To achieve a significant number of fusion reactions, the reactants must be heated at high temperature (10keV-100keV) in order to overcome Coulomb repulsion between positively charged nuclei. At these temperatures, electrons are no longer attached to atoms, and the state of matter is called "plasma". Since plasma is composed of free charged particles it can be confined by intense magnetic fields.
The conditions to be achieved in order to obtain significant fusion power have been discussed by [Lawson, 1957] and are briefly reviewed in the following. The fusion gain Q
defined as the ratio between the fusion power Pfus and the auxiliary power Paux needed to heat the plasma, depends on the amount of energy lost through radiation (in the following we will only consider Bremsstrahlung) and thermal conduction. The latter are usually quantified in terms of the so-called "energy confinement time" rE defined, in steady-state conditions, as the ratio between the energy content of the plasma and the heating power. Self-sustained conditions (Q = 1) are achieved when the fusion power released in the form of charged particles confined by the magnetic field balances the energy losses of the configuration and no auxiliary power is necessary. Driven fusion operation (already achieved in many fusion facilities) is instead associated with a finite value of the auxiliary power and therefore of the fusion gain Q.
The equilibrium between plasma heating and energy losses determines the operating point of the reacting plasma, and can be written as follows:
(1/2) £ nnMjEfus.i/(fij + 1/Q) = n2eZeffk^T + (3/2) £ n^i/r (B.7a)
The electron density ne is determined by the charge neutrality condition ne = n/Zj (B.7b)
In the above expressions n/ and Z/ are the reacting ion species density and charge, respectively; (&v) is the reactivity (to be evaluated with the actual distribution function of the ions); Efus/ is the energy released in the reaction; f / is the fraction of the fusion energy transferred to the plasma; Zeff = Y]¡nZ/ne is the effective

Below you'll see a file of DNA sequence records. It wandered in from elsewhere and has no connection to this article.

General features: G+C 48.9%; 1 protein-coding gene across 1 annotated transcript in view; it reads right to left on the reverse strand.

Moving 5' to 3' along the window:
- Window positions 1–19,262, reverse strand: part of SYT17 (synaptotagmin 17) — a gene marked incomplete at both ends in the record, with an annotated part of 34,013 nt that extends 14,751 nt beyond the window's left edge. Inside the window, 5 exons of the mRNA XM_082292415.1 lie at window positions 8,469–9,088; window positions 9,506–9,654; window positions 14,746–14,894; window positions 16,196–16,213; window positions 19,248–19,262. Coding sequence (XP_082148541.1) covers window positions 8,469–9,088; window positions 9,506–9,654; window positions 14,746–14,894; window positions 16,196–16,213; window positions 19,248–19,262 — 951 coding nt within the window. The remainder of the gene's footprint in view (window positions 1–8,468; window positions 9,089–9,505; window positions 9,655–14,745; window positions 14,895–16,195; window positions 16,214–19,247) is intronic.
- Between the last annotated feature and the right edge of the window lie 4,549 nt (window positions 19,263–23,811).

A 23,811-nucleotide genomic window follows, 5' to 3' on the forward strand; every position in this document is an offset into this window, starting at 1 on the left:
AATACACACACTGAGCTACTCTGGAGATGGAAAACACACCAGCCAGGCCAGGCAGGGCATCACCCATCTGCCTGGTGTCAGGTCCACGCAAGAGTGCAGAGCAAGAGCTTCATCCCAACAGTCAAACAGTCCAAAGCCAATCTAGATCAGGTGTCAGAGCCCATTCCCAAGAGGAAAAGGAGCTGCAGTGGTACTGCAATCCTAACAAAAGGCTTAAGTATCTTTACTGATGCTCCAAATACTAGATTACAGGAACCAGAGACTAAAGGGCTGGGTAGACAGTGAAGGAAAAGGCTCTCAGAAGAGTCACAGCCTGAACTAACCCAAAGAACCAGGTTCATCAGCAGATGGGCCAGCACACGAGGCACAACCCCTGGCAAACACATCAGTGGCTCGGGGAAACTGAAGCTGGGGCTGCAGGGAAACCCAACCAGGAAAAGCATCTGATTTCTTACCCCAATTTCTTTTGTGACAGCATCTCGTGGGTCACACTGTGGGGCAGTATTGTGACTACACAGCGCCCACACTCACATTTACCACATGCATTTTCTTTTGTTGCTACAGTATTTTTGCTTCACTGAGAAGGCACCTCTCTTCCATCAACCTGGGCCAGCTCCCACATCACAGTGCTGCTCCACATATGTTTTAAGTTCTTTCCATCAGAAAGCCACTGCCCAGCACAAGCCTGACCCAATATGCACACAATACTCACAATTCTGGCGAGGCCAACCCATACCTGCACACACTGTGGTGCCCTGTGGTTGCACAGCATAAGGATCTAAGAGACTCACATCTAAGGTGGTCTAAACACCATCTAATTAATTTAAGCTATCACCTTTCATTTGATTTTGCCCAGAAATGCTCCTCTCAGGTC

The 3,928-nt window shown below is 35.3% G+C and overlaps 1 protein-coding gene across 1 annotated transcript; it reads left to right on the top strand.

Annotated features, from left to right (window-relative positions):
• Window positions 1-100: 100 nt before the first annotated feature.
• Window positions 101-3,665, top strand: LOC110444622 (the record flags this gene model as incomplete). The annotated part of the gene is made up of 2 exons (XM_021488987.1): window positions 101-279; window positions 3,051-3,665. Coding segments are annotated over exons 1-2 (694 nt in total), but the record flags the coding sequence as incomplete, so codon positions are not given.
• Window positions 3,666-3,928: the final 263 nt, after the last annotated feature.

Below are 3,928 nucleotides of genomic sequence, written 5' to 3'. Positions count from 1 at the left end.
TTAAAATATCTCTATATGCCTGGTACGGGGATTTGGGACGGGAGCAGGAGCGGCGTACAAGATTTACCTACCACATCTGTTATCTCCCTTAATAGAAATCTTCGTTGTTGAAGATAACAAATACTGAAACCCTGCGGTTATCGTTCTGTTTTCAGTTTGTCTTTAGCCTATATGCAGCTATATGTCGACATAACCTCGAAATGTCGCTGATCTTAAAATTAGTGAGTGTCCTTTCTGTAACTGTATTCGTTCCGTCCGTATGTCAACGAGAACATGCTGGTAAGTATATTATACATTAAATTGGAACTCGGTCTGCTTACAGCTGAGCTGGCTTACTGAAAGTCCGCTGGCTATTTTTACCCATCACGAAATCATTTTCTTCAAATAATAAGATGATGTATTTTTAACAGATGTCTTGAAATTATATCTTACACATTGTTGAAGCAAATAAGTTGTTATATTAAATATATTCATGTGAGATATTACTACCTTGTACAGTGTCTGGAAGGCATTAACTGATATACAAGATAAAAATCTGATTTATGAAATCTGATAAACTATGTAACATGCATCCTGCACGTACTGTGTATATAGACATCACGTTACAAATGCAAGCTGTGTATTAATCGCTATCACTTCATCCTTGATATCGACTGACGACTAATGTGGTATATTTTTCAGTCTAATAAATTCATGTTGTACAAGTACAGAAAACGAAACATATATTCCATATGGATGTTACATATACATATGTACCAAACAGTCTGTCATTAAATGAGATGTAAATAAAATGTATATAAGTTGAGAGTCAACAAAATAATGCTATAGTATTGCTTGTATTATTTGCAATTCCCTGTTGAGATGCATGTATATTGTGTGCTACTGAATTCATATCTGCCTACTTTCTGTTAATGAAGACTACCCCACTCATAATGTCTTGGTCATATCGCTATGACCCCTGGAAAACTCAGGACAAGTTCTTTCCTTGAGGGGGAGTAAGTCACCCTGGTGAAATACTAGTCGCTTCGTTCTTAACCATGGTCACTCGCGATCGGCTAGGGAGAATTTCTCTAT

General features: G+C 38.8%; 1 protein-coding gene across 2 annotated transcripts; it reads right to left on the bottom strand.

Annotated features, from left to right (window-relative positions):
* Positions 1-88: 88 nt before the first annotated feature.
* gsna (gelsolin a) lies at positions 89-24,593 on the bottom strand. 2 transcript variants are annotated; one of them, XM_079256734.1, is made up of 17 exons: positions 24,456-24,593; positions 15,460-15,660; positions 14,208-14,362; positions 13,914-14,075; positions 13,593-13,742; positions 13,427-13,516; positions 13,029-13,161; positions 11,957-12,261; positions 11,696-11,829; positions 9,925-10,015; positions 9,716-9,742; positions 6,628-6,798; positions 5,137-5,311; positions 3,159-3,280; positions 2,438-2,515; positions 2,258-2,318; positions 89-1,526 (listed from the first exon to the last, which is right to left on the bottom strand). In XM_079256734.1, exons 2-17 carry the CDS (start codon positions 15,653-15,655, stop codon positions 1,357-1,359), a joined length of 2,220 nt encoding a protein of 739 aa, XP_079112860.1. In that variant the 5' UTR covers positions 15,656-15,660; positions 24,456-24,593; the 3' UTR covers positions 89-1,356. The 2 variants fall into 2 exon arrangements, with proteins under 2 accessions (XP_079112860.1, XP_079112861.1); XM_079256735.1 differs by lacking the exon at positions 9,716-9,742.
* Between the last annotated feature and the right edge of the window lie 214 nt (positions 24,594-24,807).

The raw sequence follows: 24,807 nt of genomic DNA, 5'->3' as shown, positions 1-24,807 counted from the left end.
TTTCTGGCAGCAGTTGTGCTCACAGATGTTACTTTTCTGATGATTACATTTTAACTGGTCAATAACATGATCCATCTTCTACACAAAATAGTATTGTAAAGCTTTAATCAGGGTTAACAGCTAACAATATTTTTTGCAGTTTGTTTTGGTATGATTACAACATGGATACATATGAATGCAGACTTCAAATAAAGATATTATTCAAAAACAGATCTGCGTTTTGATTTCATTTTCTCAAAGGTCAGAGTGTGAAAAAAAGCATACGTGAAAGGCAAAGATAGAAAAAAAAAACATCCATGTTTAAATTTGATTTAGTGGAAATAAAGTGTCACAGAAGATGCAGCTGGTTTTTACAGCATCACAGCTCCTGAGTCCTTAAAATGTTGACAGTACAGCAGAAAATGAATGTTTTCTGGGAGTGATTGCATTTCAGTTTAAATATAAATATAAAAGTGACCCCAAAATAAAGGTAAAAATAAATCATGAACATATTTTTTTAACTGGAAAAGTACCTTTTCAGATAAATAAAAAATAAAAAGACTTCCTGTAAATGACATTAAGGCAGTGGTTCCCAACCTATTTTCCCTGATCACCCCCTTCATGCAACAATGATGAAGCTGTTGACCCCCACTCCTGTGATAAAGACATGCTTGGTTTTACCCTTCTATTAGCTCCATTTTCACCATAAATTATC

charge; Tj is the temperature of the jth species; kBr = 1.69 x 10 MW(eV) / ; and r is the energy confinement time. The above conditions define the value of ner as a function of temperature associated with a given fusion gain Q. In general, optimal values of the concentrations n//ne can be found that minimize the ner value. Note that the values of the fraction fi/ depends both on the fraction of fusion energy released in the form of charged particles and on the capability of the configuration to confine them in the region where fusion reactions occur.
Equations (B.7) determine the ner value only for the case of thermal equilibrium among all species. In such a case all the species (electrons and ions) relax to a Maxwellian distribution function with the same temperature T. The reactivity for this case is given by the usual Maxwellian reactivity shown in Figure B.2. The ner value as a function of temperature is shown in Figure B.3. The curves show a vertical asymptote for T = Tideal, the ideal ignition temperature below which fusion power is lower than the power lost by Bremsstrahlung. A broad minimum of ner is achieved around an optimal value of temperature Topt. For much larger values of T, reactivity decreases and ner must be raised. The case of fully thermalized plasma (Te = Ti) allows self-sustained operation only for the D-T, D-3He, and D-D reactions. In addition to the pure D-D cycle, the so-called "catalyzed DD'' cycle, in which a small amount of T is added to the D fuel and then recovered through the D-D cycle, is often considered.
In some confinement schemes (especially in conjunction with the use of non-conventional fuels; see, e.g., [Rostoker et al., 1993]), the condition of thermal equilibrium does not apply and Equation (B.7a) should be replaced by separate equations for the power balance of each species. In these schemes, the electrons act only as a "cold" neutralizer and Bremsstrahlung is reduced to a level that allows positive gain. Auxiliary power is usually supplied in the form of energetic ion beams, and the beam-beam and beam-target reactions must be accounted for. The following points must be strongly emphasized:
— The electron temperature cannot be arbitrarily small, since energetic particles (injected by external methods or produced by fusion reactions) would be slowed down on a very fast timescale by collisions with electrons.
— Fusion reactivity must be evaluated by the appropriate distribution functions for the reacting species (typically a slowing-down distribution function for externally injected beams).
Was this article helpful?